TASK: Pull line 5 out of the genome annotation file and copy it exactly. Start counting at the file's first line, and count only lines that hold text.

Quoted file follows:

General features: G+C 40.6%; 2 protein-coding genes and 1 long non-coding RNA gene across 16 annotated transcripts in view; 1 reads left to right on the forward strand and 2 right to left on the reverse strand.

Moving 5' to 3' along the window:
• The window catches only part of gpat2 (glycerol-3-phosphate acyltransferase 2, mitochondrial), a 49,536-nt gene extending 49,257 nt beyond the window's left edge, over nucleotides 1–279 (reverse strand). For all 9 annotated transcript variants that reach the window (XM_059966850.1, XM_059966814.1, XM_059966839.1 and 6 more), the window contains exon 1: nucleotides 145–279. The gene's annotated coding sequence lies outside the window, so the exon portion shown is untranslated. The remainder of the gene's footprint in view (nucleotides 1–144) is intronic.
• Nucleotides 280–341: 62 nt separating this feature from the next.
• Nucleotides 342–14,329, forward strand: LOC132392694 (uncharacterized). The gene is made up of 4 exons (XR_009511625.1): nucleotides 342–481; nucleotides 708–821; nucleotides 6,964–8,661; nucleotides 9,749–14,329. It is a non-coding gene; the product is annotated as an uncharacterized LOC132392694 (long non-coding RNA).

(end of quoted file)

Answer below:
• Nucleotides 342–14,329, forward strand: LOC132392694 (uncharacterized). The gene is made up of 4 exons (XR_009511625.1): nucleotides 342–481; nucleotides 708–821; nucleotides 6,964–8,661; nucleotides 9,749–14,329. It is a non-coding gene; the product is annotated as an uncharacterized LOC132392694 (long non-coding RNA).